Career in financial services? Polish up on Policy.
The last 10 years has seen a real maturing in the role of Public Affairs within financial services. The onset of the banking crisis has led to increased regulatory scrutiny and seen a new type of Public Affairs professional emerge.
The public affairs function prior to the global crash was seen as a soft communications function with politicians engaging largely on a number of benign political risks associated with national and European Governments. That is not to say there were not regulatory inputs that required engagement, but much of this went through risk, compliance, and finance functions. The landscape was becalmed; profits healthy; regulators light-touch; politicians keen to engage; and the internal conversations surrounded growing revenue or outsourcing to South East Asia. One could caricature that many banks only engaged with politicians when shiny offices were opened, or when they needed a speaker for the graduate intake events.
The financial crisis changed the landscape entirely.
It was significant that with the onset of the downturn many large institutional banks had little or no Public Affairs function, and quickly became swamped with the pace of the crash. Asset Managers and Investment Banks suddenly became aware that the speed of regulatory change was such, and the material impacts so significant, that they needed to build credibility with policy-formers. As banks were shedding staff across many back office functions; Public Affairs boomed.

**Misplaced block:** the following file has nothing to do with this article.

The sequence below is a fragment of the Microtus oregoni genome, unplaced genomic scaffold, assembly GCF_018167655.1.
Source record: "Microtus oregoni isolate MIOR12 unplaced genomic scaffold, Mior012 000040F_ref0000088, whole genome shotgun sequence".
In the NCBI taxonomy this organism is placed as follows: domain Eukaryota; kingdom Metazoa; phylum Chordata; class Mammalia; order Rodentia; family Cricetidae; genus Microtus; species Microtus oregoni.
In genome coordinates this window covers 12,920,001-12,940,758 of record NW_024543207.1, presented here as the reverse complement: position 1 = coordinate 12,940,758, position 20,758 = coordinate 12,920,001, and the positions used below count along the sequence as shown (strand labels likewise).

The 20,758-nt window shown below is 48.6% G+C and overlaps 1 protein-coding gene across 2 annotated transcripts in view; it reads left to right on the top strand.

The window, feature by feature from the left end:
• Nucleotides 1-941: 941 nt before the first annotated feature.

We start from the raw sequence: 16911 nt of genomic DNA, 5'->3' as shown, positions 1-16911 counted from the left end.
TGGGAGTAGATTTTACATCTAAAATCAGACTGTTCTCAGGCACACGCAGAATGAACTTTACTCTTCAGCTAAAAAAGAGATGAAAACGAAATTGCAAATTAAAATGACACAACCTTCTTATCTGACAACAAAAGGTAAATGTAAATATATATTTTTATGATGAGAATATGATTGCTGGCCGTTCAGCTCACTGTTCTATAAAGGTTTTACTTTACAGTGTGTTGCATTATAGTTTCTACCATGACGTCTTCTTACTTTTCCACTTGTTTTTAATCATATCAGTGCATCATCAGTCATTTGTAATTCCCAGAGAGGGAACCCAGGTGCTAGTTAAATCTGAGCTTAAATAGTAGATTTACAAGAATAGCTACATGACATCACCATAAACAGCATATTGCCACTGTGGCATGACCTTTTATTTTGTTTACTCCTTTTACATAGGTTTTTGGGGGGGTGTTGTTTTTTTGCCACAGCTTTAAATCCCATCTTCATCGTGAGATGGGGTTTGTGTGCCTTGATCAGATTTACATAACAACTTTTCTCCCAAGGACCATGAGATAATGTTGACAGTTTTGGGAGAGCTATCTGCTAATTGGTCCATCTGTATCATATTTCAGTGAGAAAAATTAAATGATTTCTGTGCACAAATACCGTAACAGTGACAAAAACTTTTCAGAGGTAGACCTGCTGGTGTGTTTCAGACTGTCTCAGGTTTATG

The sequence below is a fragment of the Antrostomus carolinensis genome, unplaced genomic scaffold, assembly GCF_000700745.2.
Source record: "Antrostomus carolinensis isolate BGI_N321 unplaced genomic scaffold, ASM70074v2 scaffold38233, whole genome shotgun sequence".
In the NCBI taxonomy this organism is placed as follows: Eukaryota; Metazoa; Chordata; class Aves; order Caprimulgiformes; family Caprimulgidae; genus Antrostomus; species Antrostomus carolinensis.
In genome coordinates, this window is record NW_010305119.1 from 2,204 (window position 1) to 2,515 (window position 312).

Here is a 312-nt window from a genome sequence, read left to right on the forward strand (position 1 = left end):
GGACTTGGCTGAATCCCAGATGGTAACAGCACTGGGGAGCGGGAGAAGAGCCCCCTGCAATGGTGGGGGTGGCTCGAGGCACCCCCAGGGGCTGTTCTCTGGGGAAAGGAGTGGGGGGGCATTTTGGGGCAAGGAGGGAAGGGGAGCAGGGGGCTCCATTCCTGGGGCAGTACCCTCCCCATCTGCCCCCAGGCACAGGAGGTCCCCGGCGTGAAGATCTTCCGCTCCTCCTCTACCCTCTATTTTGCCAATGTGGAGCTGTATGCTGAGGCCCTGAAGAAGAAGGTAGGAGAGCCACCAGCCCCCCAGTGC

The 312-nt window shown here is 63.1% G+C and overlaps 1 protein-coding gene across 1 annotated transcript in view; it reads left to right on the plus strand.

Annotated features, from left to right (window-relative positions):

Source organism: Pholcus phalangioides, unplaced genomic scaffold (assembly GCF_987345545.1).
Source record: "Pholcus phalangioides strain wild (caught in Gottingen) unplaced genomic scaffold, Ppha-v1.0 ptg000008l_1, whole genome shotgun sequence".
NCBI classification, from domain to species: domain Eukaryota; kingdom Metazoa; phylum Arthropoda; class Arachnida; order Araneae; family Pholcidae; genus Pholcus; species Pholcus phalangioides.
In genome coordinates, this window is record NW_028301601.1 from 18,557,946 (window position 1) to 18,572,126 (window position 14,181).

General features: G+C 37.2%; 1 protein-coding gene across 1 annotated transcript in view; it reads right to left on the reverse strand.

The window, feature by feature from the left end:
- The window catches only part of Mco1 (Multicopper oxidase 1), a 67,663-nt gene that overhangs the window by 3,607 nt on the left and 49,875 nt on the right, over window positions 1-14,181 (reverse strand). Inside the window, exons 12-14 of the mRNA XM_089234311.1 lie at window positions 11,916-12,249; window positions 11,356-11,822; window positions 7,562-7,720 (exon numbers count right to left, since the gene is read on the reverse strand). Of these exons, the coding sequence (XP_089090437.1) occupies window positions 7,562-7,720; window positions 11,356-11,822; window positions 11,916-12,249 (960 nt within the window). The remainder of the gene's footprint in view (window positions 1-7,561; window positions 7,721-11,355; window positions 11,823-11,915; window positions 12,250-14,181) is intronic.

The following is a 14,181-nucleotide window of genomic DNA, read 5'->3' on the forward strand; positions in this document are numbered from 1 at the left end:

The subsequent recovery and onslaught from an angry public was met with calls for increased regulatory scrutiny and this to a large extent remains today. Firms have discovered that relationships with officials from Brussels became significantly more valuable. The focus within institutional banks and asset managers shifted away from Investor Relations and Corporate Responsibility towards Brussels policy engagement. Hiring focused on those who had prior engagement with complex policy issues.
So how do candidates make themselves more marketable to a financial services employer?
It is critical that you demonstrate a knowledge of either financial services policy positions, or of that associated with another highly regulated industry. Ensure your CV demonstrates internal and external stakeholder relationship management including with trade associations, regulators and policy makers. Where you have engaged on policy areas make sure you list them. For investment banking and asset management ensure there is some form of Brussels policy exposure. In retail banking and insurance ensure there is a consumer financial services angle.
Many financial services organisations will also be looking at candidates with financial services experience. If you do not it will be difficult, so it is critical to explain why a financial services career is attractive and your transferability of skills.
One thing rings true. A good financial services candidate will always come with a policy angle. Make sure you have one.
Consultant - Ellwood Atfield
Ellwood Atfield is a firm of recruitment consultants specialising in the public affairs and communications sector. In short, our role is to recruit the people who talk for you. With offices in both London and Brussels and a hand-picked team of talented consultants, we attract excellent candidates and recruit for the most exciting jobs in the public affairs industry today. Our pioneering spirit is brought to life in the purpose built Communications Gallery, the first gallery dedicated to the art of communication.
To view all of our vacancies in London and Brussels, our thought leadership reports and a calendar of forthcoming events please visit www.ellwoodatfield.com.
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